Have you ever heard of a crankie? I was first introduced to the concept of these awesome moving storytelling contraptions (actually not unlike a Sefardi Torah scroll!) by Risa Lenore, of Jelly Jam Time, and was delighted when a few of my summer colleagues at the Brandeis Collegiate Institute (BCI) proposed trying our hand at making our own version.
Every Shabbat at BCI includes a creative rendering of the traditional weekly Torah service, in which one portion (of the 52 total) of the Torah is read in Synagogue. We figured we’d experiment with bringing the Torah reading - that week was the portion of Balak - into the form of a creative performance, accompanied by our crankie!
After creating the initial structure of the crankie, we worked with a small group of participants to distill the story into discreet chunks or phrases, that we then transferred on to cardboard cards. (The basic story: Balam - man who speaks to God - is summoned by Balak - Moabite king - to go curse the Jewish people in the wilderness. After Balam’s donkey verbally clues him in to the presence of a threatening angel in his path, a chastened Balam continues on his way, and ends up blessing the Jews instead of cursing them, including one of the most well known phrases - Mah Tovu Ohalecha Yaakov - How goodly are your tents o’ Jacob. But unfortunately the Jewish people brought a plague upon themselves by acting in immoral ways. Oof.)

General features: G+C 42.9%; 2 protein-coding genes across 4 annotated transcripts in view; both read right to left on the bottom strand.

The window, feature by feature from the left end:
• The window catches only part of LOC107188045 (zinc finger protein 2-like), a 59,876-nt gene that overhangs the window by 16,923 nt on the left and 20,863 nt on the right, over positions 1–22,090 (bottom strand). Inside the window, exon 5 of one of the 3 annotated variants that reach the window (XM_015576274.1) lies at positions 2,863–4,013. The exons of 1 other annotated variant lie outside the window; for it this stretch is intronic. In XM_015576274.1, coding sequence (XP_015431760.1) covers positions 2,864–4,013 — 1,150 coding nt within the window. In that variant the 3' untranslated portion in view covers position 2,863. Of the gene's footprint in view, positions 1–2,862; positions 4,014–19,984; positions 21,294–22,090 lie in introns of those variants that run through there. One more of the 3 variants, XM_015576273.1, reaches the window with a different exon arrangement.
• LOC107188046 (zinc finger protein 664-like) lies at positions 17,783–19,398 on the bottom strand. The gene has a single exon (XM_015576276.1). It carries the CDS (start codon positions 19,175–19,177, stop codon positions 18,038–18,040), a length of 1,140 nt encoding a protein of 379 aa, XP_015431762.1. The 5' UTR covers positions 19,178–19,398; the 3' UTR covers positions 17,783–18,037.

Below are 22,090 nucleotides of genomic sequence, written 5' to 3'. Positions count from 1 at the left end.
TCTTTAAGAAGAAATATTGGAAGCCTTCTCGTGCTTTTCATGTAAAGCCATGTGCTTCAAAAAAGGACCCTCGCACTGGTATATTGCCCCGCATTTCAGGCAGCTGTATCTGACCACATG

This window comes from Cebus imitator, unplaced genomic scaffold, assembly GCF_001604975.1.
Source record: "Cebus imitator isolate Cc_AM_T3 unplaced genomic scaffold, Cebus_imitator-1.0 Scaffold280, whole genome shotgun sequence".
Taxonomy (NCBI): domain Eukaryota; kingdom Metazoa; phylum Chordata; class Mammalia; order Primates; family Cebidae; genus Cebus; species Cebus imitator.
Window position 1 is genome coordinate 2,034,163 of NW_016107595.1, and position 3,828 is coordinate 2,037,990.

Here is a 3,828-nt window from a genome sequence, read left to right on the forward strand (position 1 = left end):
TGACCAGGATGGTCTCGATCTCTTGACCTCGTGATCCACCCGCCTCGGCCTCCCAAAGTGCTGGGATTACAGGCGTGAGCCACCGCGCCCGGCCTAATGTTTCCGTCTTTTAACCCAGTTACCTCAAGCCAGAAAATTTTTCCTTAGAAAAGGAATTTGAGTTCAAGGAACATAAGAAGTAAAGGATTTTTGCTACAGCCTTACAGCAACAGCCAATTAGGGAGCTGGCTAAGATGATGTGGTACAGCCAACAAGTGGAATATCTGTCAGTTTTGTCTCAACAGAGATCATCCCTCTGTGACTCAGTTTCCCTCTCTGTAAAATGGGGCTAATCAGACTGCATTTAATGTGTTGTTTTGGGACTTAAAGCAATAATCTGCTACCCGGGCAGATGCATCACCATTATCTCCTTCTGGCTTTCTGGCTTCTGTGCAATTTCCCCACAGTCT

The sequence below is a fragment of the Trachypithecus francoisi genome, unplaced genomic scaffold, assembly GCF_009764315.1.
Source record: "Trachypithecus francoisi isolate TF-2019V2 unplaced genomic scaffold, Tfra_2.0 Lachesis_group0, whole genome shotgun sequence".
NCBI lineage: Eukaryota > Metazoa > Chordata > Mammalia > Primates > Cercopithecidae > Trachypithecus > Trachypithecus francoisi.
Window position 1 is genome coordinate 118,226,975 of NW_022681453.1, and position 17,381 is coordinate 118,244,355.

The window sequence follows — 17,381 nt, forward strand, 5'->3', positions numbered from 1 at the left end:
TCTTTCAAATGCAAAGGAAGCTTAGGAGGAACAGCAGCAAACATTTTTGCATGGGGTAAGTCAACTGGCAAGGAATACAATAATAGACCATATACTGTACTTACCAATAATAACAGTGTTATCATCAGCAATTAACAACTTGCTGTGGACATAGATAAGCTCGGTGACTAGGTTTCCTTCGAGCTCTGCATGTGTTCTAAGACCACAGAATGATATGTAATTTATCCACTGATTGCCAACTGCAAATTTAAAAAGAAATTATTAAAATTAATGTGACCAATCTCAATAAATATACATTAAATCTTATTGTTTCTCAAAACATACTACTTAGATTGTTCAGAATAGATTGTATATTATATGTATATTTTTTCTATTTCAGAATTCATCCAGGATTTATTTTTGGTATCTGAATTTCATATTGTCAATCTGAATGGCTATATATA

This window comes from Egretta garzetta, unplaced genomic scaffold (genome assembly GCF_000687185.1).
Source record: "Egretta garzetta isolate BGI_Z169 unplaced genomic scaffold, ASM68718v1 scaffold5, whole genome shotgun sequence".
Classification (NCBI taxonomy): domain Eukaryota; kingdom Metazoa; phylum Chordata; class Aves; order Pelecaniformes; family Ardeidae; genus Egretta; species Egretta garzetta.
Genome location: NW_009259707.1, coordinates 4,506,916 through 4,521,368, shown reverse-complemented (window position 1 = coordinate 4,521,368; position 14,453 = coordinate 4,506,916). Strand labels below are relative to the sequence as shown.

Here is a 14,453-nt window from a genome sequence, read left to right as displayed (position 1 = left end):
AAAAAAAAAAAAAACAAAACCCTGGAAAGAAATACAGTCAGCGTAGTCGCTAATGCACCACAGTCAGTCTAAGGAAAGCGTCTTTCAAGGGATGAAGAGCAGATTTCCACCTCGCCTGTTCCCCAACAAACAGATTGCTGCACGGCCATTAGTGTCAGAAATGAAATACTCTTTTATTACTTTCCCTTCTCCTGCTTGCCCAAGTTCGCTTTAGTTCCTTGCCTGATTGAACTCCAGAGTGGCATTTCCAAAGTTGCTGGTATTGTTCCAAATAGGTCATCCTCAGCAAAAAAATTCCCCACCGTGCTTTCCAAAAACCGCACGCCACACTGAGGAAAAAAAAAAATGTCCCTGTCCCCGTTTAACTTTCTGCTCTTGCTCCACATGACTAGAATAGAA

Outside of the dining hall, we rolled out two long rolls of white butcher paper, along the course of which we placed watercolor paints and brushes, as well as the Torah portion cards that detailed the story in 14 parts. We invited everyone in the BCI community - participants, staff, staff kids, visitors - to take a few minutes before or after a meal to sit and contribute their painted interpretation of a section of the Torah portion.
Once the two scrolls were nicely filled out, we attached them to the crankie. After a bit of practice, we were ready for showtime during the Shabbat Torah service! One of the things we puzzled about was how to include the last section (about the Jewish people bringing a plague on themselves/ourselves) without it being a huge bummer, but authentically representing the whole Torah portion. In the end, we concluded with this thought (contributed by Michelle Brint), and a request:
Perhaps blessings are always effective, but maybe significantly less so when they are from afar, when they don’t take into account your specific needs, your specific struggles. So we should take the opportunity to bless when we are close, when we can see in greater detail the needs and struggles of each other. So we asked people to turn to the person next to them, and say one or a few things that they felt they needed blessing around, and the person listening would offer a blessing – from close – to them.
How about you? Have you ever received a blessing that was particularly meaningful to you? Do you have any sort of blessing practice in your life?